GAO then turned to the issue of protest timeliness. In protests challenging exclusion from competitive range, such as here, the protester must file its protest within ten days after it knew, or should have known, the grounds for protesting.  Here, when the agency sent the protester its notice of exclusion letter, it also included information regarding the agency’s evaluation conclusions on the protester’s proposal.  GAO reasoned that, where the protester’s debriefing documents contained virtually identical evaluation conclusions that the agency included in its notice of exclusion, and where the debriefing documents contained no new information, GAO determined that the protester had learned the basis of its protest on the date it receive the notice of exclusion letter. 
Ultimately, GAO found that the protest was untimely.  GAO did so for two reasons: (1) it determined debriefing exception did not apply (thereby not extending the date on which the protester was required to file its protest); and (2) it determined that the protester learned the basis of its protest from the agency’s notice of exclusion letter and not from the debriefing.  Unfortunately, the impact of the protester’s untimely request for a debriefing had a terminal impact on its GAO protest.
This case can serve as a great learning tool for government contractors because it shows how two procedural rules are intertwined. Critically, as it relates to the timeliness of a debriefing request, a seemingly small hiccup can sometimes have a profound impact on future protests. Like many contractors, this protester thought it had more time to file its protest because of the debriefing exception rule.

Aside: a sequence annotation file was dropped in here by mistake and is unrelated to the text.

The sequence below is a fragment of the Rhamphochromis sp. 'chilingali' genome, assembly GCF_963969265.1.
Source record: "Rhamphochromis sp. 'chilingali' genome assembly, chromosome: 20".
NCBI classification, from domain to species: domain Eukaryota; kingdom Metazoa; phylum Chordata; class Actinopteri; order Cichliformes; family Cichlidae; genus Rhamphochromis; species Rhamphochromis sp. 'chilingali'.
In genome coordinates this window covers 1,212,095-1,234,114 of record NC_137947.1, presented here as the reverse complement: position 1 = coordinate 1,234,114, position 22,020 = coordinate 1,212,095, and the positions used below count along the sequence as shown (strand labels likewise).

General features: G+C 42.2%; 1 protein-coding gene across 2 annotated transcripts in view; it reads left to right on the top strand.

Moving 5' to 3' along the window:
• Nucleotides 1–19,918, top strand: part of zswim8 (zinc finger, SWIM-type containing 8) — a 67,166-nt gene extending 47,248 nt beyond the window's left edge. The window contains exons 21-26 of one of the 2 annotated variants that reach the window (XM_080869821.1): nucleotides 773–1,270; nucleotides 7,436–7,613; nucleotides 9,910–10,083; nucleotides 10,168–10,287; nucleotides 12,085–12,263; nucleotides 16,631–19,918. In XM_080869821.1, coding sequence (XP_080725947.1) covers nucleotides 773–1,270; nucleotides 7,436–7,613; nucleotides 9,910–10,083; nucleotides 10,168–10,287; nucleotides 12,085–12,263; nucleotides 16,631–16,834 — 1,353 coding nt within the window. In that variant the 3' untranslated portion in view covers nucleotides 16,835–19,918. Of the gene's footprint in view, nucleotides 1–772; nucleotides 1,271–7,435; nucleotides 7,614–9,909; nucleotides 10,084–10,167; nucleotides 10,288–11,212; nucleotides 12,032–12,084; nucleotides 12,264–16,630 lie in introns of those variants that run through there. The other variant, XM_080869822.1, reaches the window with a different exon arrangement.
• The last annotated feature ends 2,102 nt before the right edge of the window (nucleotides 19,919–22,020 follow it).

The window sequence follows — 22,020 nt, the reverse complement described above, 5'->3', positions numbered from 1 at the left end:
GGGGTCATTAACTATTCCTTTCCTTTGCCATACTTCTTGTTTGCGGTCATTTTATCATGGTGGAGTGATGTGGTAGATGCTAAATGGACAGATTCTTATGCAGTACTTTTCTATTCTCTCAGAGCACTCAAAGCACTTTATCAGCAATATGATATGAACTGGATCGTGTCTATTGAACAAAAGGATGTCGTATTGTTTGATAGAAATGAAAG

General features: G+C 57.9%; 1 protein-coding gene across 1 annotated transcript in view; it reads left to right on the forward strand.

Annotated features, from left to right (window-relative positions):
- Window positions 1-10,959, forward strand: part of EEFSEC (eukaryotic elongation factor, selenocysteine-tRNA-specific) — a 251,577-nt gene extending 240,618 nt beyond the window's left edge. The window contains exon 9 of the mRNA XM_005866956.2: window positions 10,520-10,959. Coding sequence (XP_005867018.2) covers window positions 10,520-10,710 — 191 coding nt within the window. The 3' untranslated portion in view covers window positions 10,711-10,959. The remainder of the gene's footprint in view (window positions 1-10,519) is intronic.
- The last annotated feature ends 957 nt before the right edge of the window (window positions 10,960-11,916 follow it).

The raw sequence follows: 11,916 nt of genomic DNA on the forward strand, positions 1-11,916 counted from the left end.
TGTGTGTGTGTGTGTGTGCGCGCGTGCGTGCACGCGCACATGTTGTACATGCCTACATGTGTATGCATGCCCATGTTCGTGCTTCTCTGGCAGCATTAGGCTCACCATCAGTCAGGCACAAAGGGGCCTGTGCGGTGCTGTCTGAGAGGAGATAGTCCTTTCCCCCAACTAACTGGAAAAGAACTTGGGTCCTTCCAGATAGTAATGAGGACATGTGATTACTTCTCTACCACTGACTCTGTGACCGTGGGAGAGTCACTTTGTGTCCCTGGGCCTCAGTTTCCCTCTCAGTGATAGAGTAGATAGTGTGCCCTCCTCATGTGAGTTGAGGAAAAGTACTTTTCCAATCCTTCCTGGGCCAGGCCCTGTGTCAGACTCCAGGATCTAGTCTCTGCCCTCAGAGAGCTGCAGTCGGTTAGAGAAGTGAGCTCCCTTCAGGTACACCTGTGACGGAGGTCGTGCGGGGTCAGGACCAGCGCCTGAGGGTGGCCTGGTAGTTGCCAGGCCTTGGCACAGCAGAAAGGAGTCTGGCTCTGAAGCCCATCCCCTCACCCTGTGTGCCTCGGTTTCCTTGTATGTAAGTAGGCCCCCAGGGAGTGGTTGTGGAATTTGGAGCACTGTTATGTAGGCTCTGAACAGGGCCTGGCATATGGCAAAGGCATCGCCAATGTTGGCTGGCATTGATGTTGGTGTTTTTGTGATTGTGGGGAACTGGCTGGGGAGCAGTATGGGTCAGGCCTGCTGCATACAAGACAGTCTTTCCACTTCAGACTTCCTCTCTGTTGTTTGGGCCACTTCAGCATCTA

Debriefings––and protests for that matter––involve strict timelines rules. For debriefings, contractors should remember that, unless otherwise indicated by the agency, the 4:30PM close of business deadline is a hard cutoff. Given that this rule hinges on the agency’s receipt, as opposed to when a contractor sends the request (e.g., your debriefing email timestamp), contractors would be wise to submit your debriefing requests early as to avoid issues resulting from any delay in the email transmission. 
This post originally appeared on the author’s LinkedIn.
 Exceptional Software Strategies, Inc., B-416232, July 12, 2018.
 See FAR 15.505, 15.506.
 FAR 33.101.
 4 CFR § 21.2(a)(2).
 Because the third day fell on a Sunday, the protester had until close of business on the following Monday to submit its debriefing request. See FAR 15.501, 33.101.
 See supra note 1.
 Id.; see also 4 CFR § 21.2(a)(2).
 4 CFR § 21.2(a)(2).
 See supra note 1.
 See supra note 1.
Had the protester learned of any new information during its “non-required” debriefing, it still would have been able to file a timely protest based on that new information. See Trifax Corp., B-279561, June 29, 1998, 98-2 CPD ¶ 24 at 4-5.
 See supra note 9.
While this article does not touch upon GAO’s timeliness rules, contractors should note that they are also strictly construed. Please consult GAO’s Bid Protest Regulations and other protest decisions for amplification.
 Notably, the protester sent its debriefing request at 4:59PM but the agency indicated in its Dismissal Request that it did not receive the protester’s debriefing request until 5:24PM. GAO’s only query on this is in a footnote (FN5), noting that the agency “does not reconcile, or even acknowledge, the delay between delivery and receipt of the message.” This gap between the time the protester emailed its debriefing request and when the agency received it illustrates the reality that some agencies may have technologies in place that could delay the transmission of such requests.